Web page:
Russia’s invasion of Ukraine has made life even harder for Fadia Hamieh, a Lebanese university lecturer who was already struggling to make ends meet in a country with a troubled economy.
Since the beginning of March, flour has disappeared from the shops and the price of bread has risen by 70 percent. “Supermarkets stockpile staple foods and then sell them at higher prices,” Hamieh said.
Even before the Ukraine crisis Lebanon was in the grips of a financial meltdown; its currency has lost more than 90 percent of its value since 2019. With more than 70 percent of its wheat imports coming from Ukraine, consumers have been dealt another blow.
Hamieh, whose monthly salary has fallen from the equivalent of $1,500 to a meager $200, now faces the added burden of high bread prices and shortages of basic necessities. “Every time I go shopping for family things, I get depressed. We had to cut so many things,” she said.
The situation in Lebanon could be more precarious than elsewhere in the Arab world because of the country’s crippling economic crisis. But across the region, grain and vegetable oil from Ukraine and Russia are vital to national nutrition, and the war has fueled fears for food security and political stability.
Although grain prices have fallen from record highs reached immediately after the Russian attack, uncertainty about exports from both countries has kept wheat prices two-thirds higher than a year ago. A sharp increase in food prices is closely linked to social instability. A food crisis in 2007-08, caused by droughts in key wheat and rice-growing countries and a surge in energy prices, sparked unrest in more than 40 countries around the world.
The United Nations International Fund for Agricultural Development said the effects of rising food prices and crop shortages are already being felt in the Middle East and North Africa. “This could lead to an escalation of hunger and poverty with dire consequences for global stability,” said Gilbert Houngbo, President of IFAD.
With the exception of the oil-exporting Gulf States, most Arab countries have weak economies, high budget deficits and depend on subsidized food and energy. Alongside Lebanon, Ukraine is a leading wheat supplier to Tunisia, Libya and Syria. Egypt, the world’s largest wheat importer, relies on Russia and Ukraine for more than 80 percent of its wheat purchased in international markets, according to UN Comtrade data.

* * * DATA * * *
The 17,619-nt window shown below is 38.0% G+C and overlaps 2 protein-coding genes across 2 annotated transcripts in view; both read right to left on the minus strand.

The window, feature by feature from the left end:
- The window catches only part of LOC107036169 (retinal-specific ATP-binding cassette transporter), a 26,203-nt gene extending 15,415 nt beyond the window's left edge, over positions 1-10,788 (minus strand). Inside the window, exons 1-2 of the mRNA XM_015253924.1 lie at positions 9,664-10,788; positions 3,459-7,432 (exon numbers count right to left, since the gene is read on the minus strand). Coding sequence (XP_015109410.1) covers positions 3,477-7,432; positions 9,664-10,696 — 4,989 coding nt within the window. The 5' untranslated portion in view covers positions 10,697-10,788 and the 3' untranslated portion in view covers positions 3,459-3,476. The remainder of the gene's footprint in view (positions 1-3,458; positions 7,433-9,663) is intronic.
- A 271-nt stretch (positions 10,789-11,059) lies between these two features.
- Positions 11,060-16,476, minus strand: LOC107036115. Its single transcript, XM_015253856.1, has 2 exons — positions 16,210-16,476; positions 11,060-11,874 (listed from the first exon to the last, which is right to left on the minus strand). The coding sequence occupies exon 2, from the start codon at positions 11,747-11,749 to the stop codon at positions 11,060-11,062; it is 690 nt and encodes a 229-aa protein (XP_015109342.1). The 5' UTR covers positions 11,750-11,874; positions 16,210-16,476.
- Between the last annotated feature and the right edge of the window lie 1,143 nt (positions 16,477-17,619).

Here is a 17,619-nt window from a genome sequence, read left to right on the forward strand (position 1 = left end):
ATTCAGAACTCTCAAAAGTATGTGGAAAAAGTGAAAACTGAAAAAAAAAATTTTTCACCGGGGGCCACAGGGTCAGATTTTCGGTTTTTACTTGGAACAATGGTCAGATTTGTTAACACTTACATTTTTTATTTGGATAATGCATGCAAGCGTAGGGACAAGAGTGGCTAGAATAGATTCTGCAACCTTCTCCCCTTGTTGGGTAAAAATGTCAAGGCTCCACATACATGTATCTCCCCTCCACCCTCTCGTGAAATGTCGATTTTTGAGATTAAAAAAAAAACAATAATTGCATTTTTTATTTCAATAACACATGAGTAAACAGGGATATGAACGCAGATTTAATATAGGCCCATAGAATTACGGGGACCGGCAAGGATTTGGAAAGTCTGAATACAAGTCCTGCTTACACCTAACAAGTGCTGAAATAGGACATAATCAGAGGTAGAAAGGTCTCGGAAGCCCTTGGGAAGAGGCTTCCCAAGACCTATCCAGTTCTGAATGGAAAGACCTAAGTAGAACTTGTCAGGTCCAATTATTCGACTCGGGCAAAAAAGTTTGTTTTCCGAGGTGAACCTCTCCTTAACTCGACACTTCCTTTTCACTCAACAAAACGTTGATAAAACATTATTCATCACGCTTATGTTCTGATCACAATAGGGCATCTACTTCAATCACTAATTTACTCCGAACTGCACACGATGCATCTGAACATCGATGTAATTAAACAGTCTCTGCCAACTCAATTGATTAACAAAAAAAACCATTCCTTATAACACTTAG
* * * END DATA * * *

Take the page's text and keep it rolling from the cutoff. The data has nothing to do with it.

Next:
Governments across the region have tried to stem the domino effect by trying to source more food from other producers in Europe, rationing staples like flour, pasta and lentils, and imposing export bans. Lebanon has dedicated all of its flour supplies to bread production and the government has also increased the price.
Grain and energy importers like Egypt, Tunisia and Morocco will see their budgets stretched more as they spend more on imports and subsidies, economists say.
Kristalina Georgieva, Managing Director of the IMF, warned Earlier this month that countries in the Middle East and North Africa that depended on energy and food imports would feel the effects of the war “quite badly”.
“I’m worried about Egypt,” she said of the impact high food and energy prices are having on the country when asked about the Ukraine war and the IMF’s response. “We are already in talks with Egypt on how to target vulnerable populations and vulnerable businesses,” she said.
Egypt has taken drastic measures to ensure its subsidized bread program, which feeds 70 million people, stays on track despite the war. Officials say they have four months’ worth of wheat in their granaries, and the local harvest will begin in mid-April.
Egypt has sought to diversify its sources of supply and plans to buy 6 million tons of local wheat from farmers this year — 60 percent of the expected harvest and a more than 50 percent increase from 2021.
As an incentive, the government has increased the price it pays farmers and set a minimum amount of grain that growers must sell to the state. You also need a permit to transport or sell wheat in excess of this quota. Failure to comply could result in imprisonment. The government on Monday put a cap on the price of unsubsidized bread, which had skyrocketed in recent weeks.
Analysts at Goldman Sachs said the main near-term risk to Egypt’s outlook in the coming months would come from “adjustments in domestic commodity prices, particularly an adjustment to bread subsidies.”
The subsidized bread program is at the heart of Egypt’s social protection system. Successive regimes have been wary of raising the price of bread for fear of sparking social unrest.
In Tunisia, expectations of further shortages and the approaching holy month of Ramadan, when food consumption surges, have caused panicked shoppers to clear supermarket shelves.
Tunisian President Kais Saied, who took power eight months ago and suspended parliament and the constitution, has yet to come up with a plan to confront the deteriorating economy. In recent months, the government has sometimes defaulted on public sector wages, and there were flour shortages even before the war.
“This is very dangerous for the president,” said Youssef Cherif, a political analyst who heads the Columbia Global Centers in Tunis. “Many Tunisians feel their lives are getting worse and while we don’t see many people blaming the president directly, I think that’s coming.”
Additional reporting from Hiba Tlili in Tunis and Chloe Cornish in Mumbai
https://www.ft.com/content/b76d3414-4f11-4e46-9271-9309c06237df War in Ukraine triggers food shortages in Arab countries while wheat prices soar